The median age of confirmation of PCHI was 3 months (IQR: 1–12 months) for children born in periods with UNS, compared with 13 months (IQR: 9- 41 months) for those born in periods without UNS (P < .001). Compared with those born in periods without UNS, enrollment in management was also achieved earlier (10 months [IQR: 4–24 months] vs 18 months [IQR: 11–42 months]; P = .001). The median age of aiding for children born in periods with UNS was one half of that for those born in periods without UNS (12 months [IQR: 6–32 months] vs 24 months [IQR: 12–42 months]; P = .003). This lower age at aiding applied both for those with moderate PCHI (20 months [IQR: 9–41 months] vs 39 months [IQR: 20–55 months]; P = .029) and for those with severe/profound PCHI (9 months [IQR: 3–12 months] vs 13 months [IQR: 11–27 months]; P = .002).
Effect of Early Management and Hearing Aid Fitting
PCHI was confirmed by 9 months for 57 of the children. However, only 41 were enrolled in a management program and 29 were fitted with hearing aids by this age. The ability to examine the effect on outcomes of these exposure variables in this group was reduced by progressive increases in the proportions that had multiple disabilities and/or used sign communication exclusively or were nonverbal at the time of the outcome assessments (Table 2). There were consequent reductions in the number of oral language and CCC speech scores for these groups (Table 2). Compared with scores for those with later managed losses, enrollment in management of PCHI by 9 months was associated with significantly higher adjusted mean expressive and receptive language and language/nonverbal difference scores but no significant intergroup difference in CCC speech scores (Table 3). This pattern of benefits was similar to that reported previously for this sample in association with confirmation of PCHI by 9 months6 (Table 3). The effect of early confirmation (or early management) on the SIR scores (median scores: 4 [IQR: 2.8–5] vs 4 [IQR: 3–5]), adjusted in an ordinal regression analysis, was also not significant (P = .22). The size of effect on language outcomes was much smaller for early aiding than for early management (0.15–0.31 vs 0.66–0.74 SDs), and no significant differences in group mean scores for any language or speech measure were seen between those aided by 9 months and those aided later (Table 3).
Effect of Family Participation
The audiologist FPRS scores did not correlate with age at confirmation of PCHI (r = −0.09; P = .376) but did show negative correlations with age of enrollment into management (r = −0.24; P = .022), age of hearing aid fitting (r = −0.24; P = .020), and length of the interval between confirmation and hearing aid fitting (r = −0.24; P = .023). This interval was greater for those with below-average participation (rating of 1, 2, or 3) than those with above-average participation (rating of 4 or 5) (medians: 7.0 months [IQR: 1–24 months] vs 2.00 months [IQR: 0.3–4 months]; P = .018). There was a significant interaction between these effects and severity of PCHI, so that the negative correlation between FPRS scores and the interval from confirmation to aiding was strong for those with moderate PCHI confirmed before 9 months but was absent for those with moderate impairment confirmed later and for those with more-severe deafness, whenever it was confirmed (Fig 1).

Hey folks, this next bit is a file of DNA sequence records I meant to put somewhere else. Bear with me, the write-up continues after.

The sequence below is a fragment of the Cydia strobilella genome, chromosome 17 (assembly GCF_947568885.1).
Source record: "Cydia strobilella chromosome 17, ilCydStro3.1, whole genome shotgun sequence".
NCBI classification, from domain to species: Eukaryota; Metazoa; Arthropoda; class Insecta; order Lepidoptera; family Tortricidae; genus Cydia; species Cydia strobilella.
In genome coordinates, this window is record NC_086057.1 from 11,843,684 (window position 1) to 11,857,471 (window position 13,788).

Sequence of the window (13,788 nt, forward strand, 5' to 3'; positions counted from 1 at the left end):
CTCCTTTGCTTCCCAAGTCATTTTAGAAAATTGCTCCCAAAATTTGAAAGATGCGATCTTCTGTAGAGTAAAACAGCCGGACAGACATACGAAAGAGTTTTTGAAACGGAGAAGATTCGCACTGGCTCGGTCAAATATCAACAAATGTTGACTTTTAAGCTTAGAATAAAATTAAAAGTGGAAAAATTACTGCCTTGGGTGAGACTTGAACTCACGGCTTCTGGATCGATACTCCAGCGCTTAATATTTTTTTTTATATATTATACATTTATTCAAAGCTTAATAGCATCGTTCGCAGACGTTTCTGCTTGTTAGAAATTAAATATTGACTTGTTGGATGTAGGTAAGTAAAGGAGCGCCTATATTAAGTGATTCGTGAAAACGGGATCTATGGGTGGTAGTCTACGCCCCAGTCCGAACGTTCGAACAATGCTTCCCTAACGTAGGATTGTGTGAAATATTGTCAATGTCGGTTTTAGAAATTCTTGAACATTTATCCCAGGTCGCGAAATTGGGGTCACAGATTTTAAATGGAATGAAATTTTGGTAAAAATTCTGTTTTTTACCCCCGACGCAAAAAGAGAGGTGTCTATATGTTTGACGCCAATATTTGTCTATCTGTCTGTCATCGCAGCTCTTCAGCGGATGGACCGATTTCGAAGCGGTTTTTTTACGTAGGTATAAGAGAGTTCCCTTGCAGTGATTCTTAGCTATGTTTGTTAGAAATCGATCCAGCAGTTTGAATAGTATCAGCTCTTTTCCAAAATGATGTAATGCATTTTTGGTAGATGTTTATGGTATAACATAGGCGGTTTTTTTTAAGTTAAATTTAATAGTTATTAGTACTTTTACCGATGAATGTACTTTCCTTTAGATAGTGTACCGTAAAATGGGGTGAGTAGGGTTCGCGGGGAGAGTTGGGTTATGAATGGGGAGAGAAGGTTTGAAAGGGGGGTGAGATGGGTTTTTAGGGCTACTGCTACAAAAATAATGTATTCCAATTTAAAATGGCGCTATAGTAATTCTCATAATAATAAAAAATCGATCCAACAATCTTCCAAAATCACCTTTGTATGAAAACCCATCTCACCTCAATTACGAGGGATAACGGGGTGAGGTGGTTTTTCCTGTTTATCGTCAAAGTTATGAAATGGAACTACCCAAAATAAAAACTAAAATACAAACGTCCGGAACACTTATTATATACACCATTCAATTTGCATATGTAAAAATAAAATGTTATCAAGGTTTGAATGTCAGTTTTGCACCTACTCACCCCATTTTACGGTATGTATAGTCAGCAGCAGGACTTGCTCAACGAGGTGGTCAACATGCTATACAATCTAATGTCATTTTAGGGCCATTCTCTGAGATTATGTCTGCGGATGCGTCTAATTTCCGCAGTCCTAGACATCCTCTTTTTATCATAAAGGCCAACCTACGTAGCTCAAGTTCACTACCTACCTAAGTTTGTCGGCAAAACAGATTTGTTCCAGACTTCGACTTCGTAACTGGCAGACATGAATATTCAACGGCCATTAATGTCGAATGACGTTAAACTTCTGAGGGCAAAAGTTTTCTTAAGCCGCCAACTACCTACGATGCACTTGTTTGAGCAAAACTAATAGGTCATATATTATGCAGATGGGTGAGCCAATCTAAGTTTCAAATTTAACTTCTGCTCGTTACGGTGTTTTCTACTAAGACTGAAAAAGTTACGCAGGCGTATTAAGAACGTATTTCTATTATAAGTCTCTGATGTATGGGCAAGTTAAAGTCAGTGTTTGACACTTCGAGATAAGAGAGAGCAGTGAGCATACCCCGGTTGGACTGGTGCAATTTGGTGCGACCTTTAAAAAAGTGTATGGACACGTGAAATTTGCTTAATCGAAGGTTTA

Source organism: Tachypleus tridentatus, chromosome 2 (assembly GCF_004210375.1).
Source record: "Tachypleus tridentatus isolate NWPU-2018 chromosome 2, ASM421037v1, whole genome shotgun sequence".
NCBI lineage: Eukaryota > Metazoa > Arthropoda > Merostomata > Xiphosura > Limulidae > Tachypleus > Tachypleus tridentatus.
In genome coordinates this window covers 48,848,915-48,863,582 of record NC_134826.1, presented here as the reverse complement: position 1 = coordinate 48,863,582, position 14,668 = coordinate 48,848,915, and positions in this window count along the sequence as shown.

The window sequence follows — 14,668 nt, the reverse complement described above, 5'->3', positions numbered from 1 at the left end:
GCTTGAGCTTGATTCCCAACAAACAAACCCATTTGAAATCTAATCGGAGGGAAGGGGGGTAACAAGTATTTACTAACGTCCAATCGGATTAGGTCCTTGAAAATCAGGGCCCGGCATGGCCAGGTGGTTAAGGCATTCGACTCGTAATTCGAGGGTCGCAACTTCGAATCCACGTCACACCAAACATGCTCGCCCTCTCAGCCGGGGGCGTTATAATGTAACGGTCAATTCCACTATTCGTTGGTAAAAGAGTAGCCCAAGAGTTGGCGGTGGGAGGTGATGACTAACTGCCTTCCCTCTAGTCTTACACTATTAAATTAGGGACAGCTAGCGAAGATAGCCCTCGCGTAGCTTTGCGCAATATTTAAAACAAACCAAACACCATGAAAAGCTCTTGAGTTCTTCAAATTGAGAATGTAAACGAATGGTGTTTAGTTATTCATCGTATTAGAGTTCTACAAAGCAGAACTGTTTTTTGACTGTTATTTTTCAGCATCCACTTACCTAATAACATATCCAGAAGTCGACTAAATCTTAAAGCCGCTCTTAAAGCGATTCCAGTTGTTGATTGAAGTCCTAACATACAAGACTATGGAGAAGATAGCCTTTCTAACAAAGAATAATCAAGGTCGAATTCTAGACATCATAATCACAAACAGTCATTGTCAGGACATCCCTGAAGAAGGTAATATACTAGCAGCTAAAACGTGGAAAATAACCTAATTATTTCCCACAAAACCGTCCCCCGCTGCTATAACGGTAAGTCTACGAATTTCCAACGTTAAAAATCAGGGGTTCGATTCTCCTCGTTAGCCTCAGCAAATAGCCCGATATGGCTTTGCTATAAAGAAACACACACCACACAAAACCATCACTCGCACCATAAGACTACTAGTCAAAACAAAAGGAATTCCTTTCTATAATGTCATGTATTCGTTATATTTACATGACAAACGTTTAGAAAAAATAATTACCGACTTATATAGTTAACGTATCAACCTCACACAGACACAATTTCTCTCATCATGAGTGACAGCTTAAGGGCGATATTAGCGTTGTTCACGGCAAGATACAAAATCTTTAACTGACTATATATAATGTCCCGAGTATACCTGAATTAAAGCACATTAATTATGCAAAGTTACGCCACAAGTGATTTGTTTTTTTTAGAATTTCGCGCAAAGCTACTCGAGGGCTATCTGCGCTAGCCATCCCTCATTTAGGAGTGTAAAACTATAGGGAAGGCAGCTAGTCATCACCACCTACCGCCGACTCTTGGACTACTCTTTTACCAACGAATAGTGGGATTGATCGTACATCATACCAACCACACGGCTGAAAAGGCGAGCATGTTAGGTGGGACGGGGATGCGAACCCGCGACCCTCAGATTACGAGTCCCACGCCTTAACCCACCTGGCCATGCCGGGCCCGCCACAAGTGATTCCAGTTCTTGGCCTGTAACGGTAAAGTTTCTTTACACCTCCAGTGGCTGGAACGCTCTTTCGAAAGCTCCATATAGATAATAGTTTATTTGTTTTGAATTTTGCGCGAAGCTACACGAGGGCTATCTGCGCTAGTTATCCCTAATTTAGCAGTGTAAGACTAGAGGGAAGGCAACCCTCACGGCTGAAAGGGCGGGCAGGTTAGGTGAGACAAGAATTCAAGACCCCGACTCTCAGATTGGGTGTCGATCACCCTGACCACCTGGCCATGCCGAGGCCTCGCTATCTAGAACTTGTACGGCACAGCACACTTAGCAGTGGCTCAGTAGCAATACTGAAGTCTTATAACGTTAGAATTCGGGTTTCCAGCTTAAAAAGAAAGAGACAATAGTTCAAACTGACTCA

Language and speech outcomes were correlated significantly with the teacher's FPRS scores for all degrees of hearing impairment, but the relationship was stronger for the families of children with severe or profound deafness who had their hearing loss confirmed after 9 months (Table 4). For profoundly deaf children, the correlations with the receptive language and speech intelligibility scores were 0.95 (n = 9; P < .001) and 0.78 (P = .008), respectively. The relationship was also examined by excluding the children who had been enrolled in either a signing or cochlear implant program, but there was no substantial change in the correlation for the children with severe or profound hearing impairment (Table 4).
The FPRS scores were related to severity, and inclusion of both severity and FPRS scores in the regression model therefore probably represented overadjustment. With both of these variables included in the model, however, the association between confirmation by 9 months and higher language scores remained significant and of similar size.
The present study indicates that, compared with children with PCHI managed later, children with PCHI managed by 9 months had higher adjusted language scores at 5 to 11 years of age. We reported previously that this was the case for those whose PCHI was confirmed early,6 but the present report demonstrates that benefits were also present and of similar size in the early managed group, although it was smaller and had greater proportions of children with other disabilities than the early confirmed group. These trends toward more-adverse baseline characteristics were even more apparent in the group aided by 9 months, for whom a much smaller and nonsignificant benefit in language and speech was demonstrable. For families whose ratings of participation were higher, speech and language outcomes were also higher but only for those with late confirmed losses, especially severe or profound PCHI.